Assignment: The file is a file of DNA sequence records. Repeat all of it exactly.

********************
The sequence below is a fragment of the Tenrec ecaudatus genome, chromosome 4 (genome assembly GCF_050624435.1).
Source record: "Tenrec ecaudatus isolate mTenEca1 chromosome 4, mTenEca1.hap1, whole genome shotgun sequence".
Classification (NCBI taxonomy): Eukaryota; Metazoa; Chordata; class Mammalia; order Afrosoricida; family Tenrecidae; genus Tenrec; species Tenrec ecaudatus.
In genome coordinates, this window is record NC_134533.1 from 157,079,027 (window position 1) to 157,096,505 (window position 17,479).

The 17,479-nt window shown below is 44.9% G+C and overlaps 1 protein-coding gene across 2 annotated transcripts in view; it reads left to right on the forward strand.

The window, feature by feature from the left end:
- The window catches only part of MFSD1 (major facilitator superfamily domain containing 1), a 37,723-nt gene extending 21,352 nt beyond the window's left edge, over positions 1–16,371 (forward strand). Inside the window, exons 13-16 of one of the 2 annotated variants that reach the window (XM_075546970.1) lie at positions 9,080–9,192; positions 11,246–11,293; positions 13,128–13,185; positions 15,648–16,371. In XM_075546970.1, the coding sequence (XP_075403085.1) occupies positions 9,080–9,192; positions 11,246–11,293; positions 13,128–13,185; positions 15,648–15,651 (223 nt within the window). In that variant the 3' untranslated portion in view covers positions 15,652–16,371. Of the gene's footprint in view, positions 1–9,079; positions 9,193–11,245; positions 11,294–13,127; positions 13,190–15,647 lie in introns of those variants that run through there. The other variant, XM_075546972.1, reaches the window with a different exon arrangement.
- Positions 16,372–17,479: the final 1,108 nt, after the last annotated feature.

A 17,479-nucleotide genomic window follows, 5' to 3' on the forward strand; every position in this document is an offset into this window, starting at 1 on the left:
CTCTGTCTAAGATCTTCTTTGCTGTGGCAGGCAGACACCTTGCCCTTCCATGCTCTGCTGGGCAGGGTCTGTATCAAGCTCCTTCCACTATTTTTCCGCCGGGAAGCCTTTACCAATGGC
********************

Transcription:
The sequence below is a fragment of the Tenrec ecaudatus genome, chromosome 4 (genome assembly GCF_050624435.1).
Source record: "Tenrec ecaudatus isolate mTenEca1 chromosome 4, mTenEca1.hap1, whole genome shotgun sequence".
Classification (NCBI taxonomy): Eukaryota; Metazoa; Chordata; class Mammalia; order Afrosoricida; family Tenrecidae; genus Tenrec; species Tenrec ecaudatus.
In genome coordinates, this window is record NC_134533.1 from 157,079,027 (window position 1) to 157,096,505 (window position 17,479).

The 17,479-nt window shown below is 44.9% G+C and overlaps 1 protein-coding gene across 2 annotated transcripts in view; it reads left to right on the forward strand.

The window, feature by feature from the left end:
- The window catches only part of MFSD1 (major facilitator superfamily domain containing 1), a 37,723-nt gene extending 21,352 nt beyond the window's left edge, over positions 1–16,371 (forward strand). Inside the window, exons 13-16 of one of the 2 annotated variants that reach the window (XM_075546970.1) lie at positions 9,080–9,192; positions 11,246–11,293; positions 13,128–13,185; positions 15,648–16,371. In XM_075546970.1, the coding sequence (XP_075403085.1) occupies positions 9,080–9,192; positions 11,246–11,293; positions 13,128–13,185; positions 15,648–15,651 (223 nt within the window). In that variant the 3' untranslated portion in view covers positions 15,652–16,371. Of the gene's footprint in view, positions 1–9,079; positions 9,193–11,245; positions 11,294–13,127; positions 13,190–15,647 lie in introns of those variants that run through there. The other variant, XM_075546972.1, reaches the window with a different exon arrangement.
- Positions 16,372–17,479: the final 1,108 nt, after the last annotated feature.

A 17,479-nucleotide genomic window follows, 5' to 3' on the forward strand; every position in this document is an offset into this window, starting at 1 on the left:
CTCTGTCTAAGATCTTCTTTGCTGTGGCAGGCAGACACCTTGCCCTTCCATGCTCTGCTGGGCAGGGTCTGTATCAAGCTCCTTCCACTATTTTTCCGCCGGGAAGCCTTTACCAATGGC